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Preview — London Fields by Martin Amis
Gosh! Gosh! Gosh! Gosh! Gosh! Gosh! Gosh! Gosh! Gosh! Gosh! Gosh! Gosh! Gosh! Gosh! Gosh! Gosh! Gosh! Gosh! Gosh! Gosh! Gosh! Gosh! Gosh! Gosh! Gosh! Gosh! Gosh! Gosh! Gosh! Gosh! Gosh! Gosh! Gosh! Gosh! Gosh! Gosh! Gosh! Gosh! Gosh! Gosh! Gosh! Gosh! Gosh! Gosh! Gosh! Gosh! Gosh! Gosh! Gosh! Gosh!
I haven’t read a book this good in really, *really* long time.
And we’re not talking about oh-I-ca ...more
At the top there is the Monarchy and the aristocracy. They're all still there, no one has gone away. The 14th Duke of Banffshire and all the scurvy crew. The only good news is - they're not allowed to hunt foxes any more ! Yay - one and a half cheers for democracy! So that's the Upper Class.
Next step down is the complicated Middle Class which is divided into three :
Upper middle : these are your professions, of course. Judges, lawyers, bankers, etc. There was a radio inter ...more
What a gift. ...more
Character-driven is a term you often hear applied to fiction. It applies here more than usual, and in a different sense. The characters are stock types that Amis has elevated to the realm of literary internality without really changing their status as stock types. They're familiar to anyone familiar with crime stori ...more
Um. That's not very specific. I suppose I'd better say what "it" is. Well... off the top of my head: an engaging femme fatale, an equally engaging anti-hero - Keith Talent is an asshole's asshole - a dangerous baby, psychic powers, explicit descriptions of sex and competitive darts (though not both at the same time), references to nuclear and climate-related apocalypses, witty and stylish writing. Pause for breath. I know I'm missing a bunch of things.
A plot? An endin ...more
Initially, there is plenty to like. The narrator – a failed American writer on a house-swap in London – has an engaging line in self-doubt, a brooding sense of millennial disaster, and a neat turn of phrase. The traffic-clogged, grimy street ...more
Amis's representation of Keith Talent serves as a crude representation of the tabloid ...more
Martin's novels are renowned for their "composite" qualities, i.e. he writes three separate books and mashes them together. London Fields is a "profound" murder mystery, a scathing satire on hack writers (no surprises there), and a "state of Britain" epic all at once.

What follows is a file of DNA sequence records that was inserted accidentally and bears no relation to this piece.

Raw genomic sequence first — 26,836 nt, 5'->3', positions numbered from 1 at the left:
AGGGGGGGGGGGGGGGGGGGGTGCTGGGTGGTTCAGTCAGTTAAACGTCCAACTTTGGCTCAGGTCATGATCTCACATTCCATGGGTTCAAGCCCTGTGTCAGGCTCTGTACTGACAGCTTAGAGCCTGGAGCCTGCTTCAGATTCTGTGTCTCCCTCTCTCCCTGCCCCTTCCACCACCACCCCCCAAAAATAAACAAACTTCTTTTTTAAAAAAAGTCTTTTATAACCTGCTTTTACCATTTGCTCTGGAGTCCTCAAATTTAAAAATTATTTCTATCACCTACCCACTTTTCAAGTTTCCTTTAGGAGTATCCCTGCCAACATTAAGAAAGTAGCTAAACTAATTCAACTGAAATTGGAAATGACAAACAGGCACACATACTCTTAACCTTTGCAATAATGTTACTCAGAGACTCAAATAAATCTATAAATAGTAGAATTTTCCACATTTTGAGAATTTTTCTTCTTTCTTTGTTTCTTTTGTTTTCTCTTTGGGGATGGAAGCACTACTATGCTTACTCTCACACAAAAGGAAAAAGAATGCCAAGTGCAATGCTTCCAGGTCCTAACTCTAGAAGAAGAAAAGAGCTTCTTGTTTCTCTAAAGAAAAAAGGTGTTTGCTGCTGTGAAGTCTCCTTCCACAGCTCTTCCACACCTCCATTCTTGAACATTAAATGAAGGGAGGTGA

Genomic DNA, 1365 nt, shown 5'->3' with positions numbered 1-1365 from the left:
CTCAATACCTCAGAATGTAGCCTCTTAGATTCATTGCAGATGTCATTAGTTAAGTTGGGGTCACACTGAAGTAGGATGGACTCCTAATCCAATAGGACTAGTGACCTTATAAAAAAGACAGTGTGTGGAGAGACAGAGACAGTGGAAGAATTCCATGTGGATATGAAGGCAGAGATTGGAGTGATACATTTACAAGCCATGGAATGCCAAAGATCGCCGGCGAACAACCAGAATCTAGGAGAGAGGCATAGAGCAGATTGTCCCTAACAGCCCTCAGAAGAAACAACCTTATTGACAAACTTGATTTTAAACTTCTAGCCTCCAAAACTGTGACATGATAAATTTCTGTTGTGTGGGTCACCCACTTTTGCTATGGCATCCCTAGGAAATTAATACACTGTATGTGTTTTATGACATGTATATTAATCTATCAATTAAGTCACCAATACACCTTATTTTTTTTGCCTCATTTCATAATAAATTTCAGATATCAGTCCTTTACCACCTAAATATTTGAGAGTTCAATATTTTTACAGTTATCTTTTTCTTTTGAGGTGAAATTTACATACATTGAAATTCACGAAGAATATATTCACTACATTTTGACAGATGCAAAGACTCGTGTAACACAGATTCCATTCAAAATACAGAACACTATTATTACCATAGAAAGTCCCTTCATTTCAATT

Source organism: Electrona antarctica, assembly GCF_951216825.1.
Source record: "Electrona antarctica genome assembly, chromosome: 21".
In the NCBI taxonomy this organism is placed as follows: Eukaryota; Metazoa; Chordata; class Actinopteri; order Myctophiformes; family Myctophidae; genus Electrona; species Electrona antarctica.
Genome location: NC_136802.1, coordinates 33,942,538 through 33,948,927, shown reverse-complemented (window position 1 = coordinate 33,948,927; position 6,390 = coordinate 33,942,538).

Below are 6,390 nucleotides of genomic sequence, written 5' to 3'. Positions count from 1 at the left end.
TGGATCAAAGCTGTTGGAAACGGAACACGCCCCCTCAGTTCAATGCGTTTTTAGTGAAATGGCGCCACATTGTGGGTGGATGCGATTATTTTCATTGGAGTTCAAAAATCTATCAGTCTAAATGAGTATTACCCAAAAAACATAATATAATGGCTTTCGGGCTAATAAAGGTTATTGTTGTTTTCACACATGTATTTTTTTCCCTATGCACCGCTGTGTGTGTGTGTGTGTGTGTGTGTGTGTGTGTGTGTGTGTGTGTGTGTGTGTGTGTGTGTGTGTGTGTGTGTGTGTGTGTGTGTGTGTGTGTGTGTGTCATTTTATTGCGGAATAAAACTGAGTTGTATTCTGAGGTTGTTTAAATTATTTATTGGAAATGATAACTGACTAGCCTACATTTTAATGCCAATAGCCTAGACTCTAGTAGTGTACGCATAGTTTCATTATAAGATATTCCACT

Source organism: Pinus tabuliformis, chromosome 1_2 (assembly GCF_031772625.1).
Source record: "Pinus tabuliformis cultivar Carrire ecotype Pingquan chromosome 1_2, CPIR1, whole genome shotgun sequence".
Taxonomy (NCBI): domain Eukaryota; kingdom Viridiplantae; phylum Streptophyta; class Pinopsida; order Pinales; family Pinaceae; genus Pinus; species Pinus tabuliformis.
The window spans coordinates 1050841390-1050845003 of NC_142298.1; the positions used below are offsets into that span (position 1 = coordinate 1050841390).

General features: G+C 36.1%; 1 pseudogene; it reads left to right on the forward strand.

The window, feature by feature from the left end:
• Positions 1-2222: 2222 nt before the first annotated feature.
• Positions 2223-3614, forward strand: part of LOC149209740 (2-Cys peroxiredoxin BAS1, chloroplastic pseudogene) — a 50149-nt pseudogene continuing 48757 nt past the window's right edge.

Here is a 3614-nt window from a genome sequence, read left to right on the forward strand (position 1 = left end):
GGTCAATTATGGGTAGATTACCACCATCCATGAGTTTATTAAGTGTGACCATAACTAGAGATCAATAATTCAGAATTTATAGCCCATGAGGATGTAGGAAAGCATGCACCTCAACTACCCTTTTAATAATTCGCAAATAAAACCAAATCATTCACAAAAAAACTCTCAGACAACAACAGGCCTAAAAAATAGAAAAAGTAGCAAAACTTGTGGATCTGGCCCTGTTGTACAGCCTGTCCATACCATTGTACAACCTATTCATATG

The end result is as uneven, stylistically overindulgent and frustratingly dense as you could expect from Amis. But his characters are very entert ...more
Your author is, according to the jacket copy, "a force unto himself".
I imagine your author looks in the mirror, flashes his teeth and nods, "I am a force unto myself!" before going about his day, drawling in American to his American wife, "I think I'd really like to hit America--no, no, ...more
Nicola Six's machinations were as uncomfortable for t ...more
The scenario here i ...more
While written in the late 80s, it still feels highly relevant today. Perhaps it would have seemed less so in the middle of Blair's premiership, but the new age of austerity suits book just fine. The dread of imminent apocalypse (a touch of JG Ballard the ...more
This book was little more than a bumbling, mumbling jumble of words. And not very many words, at that. Because within the first twenty pages he uses ...more
Here's the shtick: It's per-apocalypse London and femme fatale Nicola knows she's going to be murdered... but will it be by straight ...more
In response to criticism of a perceived over-complexity of his 2003 novel Yellow Dog Amis countered with these words: “No one wants to read a difficult literary novel or deal with a prose style which reminds them how thick they are…”, and then goes on to casually mention what he deems to be his own “higher voice”. Much has been made over the years of Martin Amis’s ego – so much so, in fact, that perhaps his loudness and conviction at his own higher cal...more
Amis trots off his usual British class stuff with the aid of some two-dimensional characters he found in a trash can somewhere. My strongest memory of it is the narrator saying "Darts, Keith". Oh, and a bit where Amis attempts so ...more
The Guardian writes that "all his critics have noted what Kingsley Amis [his father] complained of as a 'terrible compulsive vividness in his style... that constant demonstrating of his command of English'; and it's true that the Amis-ness of Amis will be recog ...more